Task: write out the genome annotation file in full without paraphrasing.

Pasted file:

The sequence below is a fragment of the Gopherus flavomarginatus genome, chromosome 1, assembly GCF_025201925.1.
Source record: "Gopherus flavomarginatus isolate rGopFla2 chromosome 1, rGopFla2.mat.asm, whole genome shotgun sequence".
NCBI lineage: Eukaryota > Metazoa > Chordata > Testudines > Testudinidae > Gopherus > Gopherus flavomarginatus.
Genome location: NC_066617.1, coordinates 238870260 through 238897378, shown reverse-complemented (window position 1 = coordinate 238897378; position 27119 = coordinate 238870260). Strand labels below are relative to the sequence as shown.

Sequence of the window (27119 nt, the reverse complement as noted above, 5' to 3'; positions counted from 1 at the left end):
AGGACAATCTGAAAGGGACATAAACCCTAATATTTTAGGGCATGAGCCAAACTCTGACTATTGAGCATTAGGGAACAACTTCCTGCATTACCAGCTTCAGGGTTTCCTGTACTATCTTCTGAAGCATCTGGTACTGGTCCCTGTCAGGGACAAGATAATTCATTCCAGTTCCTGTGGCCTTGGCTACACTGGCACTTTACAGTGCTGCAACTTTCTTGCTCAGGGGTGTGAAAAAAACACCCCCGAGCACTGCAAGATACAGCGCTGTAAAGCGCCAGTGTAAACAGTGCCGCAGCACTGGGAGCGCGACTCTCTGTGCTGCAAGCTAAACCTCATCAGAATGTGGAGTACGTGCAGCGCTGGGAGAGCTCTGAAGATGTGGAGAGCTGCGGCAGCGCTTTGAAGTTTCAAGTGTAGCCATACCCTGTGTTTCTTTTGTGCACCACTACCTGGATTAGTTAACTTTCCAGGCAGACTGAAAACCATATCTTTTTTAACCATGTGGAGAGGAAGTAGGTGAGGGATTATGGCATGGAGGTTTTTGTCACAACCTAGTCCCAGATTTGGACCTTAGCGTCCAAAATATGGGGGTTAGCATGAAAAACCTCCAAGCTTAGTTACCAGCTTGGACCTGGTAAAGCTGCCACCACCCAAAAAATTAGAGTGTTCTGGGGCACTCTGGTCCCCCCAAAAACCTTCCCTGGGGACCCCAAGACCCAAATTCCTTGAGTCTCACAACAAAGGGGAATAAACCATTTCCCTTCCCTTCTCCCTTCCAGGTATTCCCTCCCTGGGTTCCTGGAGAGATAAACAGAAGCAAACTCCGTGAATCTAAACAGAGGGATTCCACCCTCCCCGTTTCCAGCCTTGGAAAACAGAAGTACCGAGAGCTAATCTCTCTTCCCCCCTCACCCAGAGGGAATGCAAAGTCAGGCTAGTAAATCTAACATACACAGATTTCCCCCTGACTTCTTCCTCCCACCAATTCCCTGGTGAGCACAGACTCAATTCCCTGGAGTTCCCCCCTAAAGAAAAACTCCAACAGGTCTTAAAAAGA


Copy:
The sequence below is a fragment of the Gopherus flavomarginatus genome, chromosome 1, assembly GCF_025201925.1.
Source record: "Gopherus flavomarginatus isolate rGopFla2 chromosome 1, rGopFla2.mat.asm, whole genome shotgun sequence".
NCBI lineage: Eukaryota > Metazoa > Chordata > Testudines > Testudinidae > Gopherus > Gopherus flavomarginatus.
Genome location: NC_066617.1, coordinates 238870260 through 238897378, shown reverse-complemented (window position 1 = coordinate 238897378; position 27119 = coordinate 238870260). Strand labels below are relative to the sequence as shown.

Sequence of the window (27119 nt, the reverse complement as noted above, 5' to 3'; positions counted from 1 at the left end):
AGGACAATCTGAAAGGGACATAAACCCTAATATTTTAGGGCATGAGCCAAACTCTGACTATTGAGCATTAGGGAACAACTTCCTGCATTACCAGCTTCAGGGTTTCCTGTACTATCTTCTGAAGCATCTGGTACTGGTCCCTGTCAGGGACAAGATAATTCATTCCAGTTCCTGTGGCCTTGGCTACACTGGCACTTTACAGTGCTGCAACTTTCTTGCTCAGGGGTGTGAAAAAAACACCCCCGAGCACTGCAAGATACAGCGCTGTAAAGCGCCAGTGTAAACAGTGCCGCAGCACTGGGAGCGCGACTCTCTGTGCTGCAAGCTAAACCTCATCAGAATGTGGAGTACGTGCAGCGCTGGGAGAGCTCTGAAGATGTGGAGAGCTGCGGCAGCGCTTTGAAGTTTCAAGTGTAGCCATACCCTGTGTTTCTTTTGTGCACCACTACCTGGATTAGTTAACTTTCCAGGCAGACTGAAAACCATATCTTTTTTAACCATGTGGAGAGGAAGTAGGTGAGGGATTATGGCATGGAGGTTTTTGTCACAACCTAGTCCCAGATTTGGACCTTAGCGTCCAAAATATGGGGGTTAGCATGAAAAACCTCCAAGCTTAGTTACCAGCTTGGACCTGGTAAAGCTGCCACCACCCAAAAAATTAGAGTGTTCTGGGGCACTCTGGTCCCCCCAAAAACCTTCCCTGGGGACCCCAAGACCCAAATTCCTTGAGTCTCACAACAAAGGGGAATAAACCATTTCCCTTCCCTTCTCCCTTCCAGGTATTCCCTCCCTGGGTTCCTGGAGAGATAAACAGAAGCAAACTCCGTGAATCTAAACAGAGGGATTCCACCCTCCCCGTTTCCAGCCTTGGAAAACAGAAGTACCGAGAGCTAATCTCTCTTCCCCCCTCACCCAGAGGGAATGCAAAGTCAGGCTAGTAAATCTAACATACACAGATTTCCCCCTGACTTCTTCCTCCCACCAATTCCCTGGTGAGCACAGACTCAATTCCCTGGAGTTCCCCCCTAAAGAAAAACTCCAACAGGTCTTAAAAAGA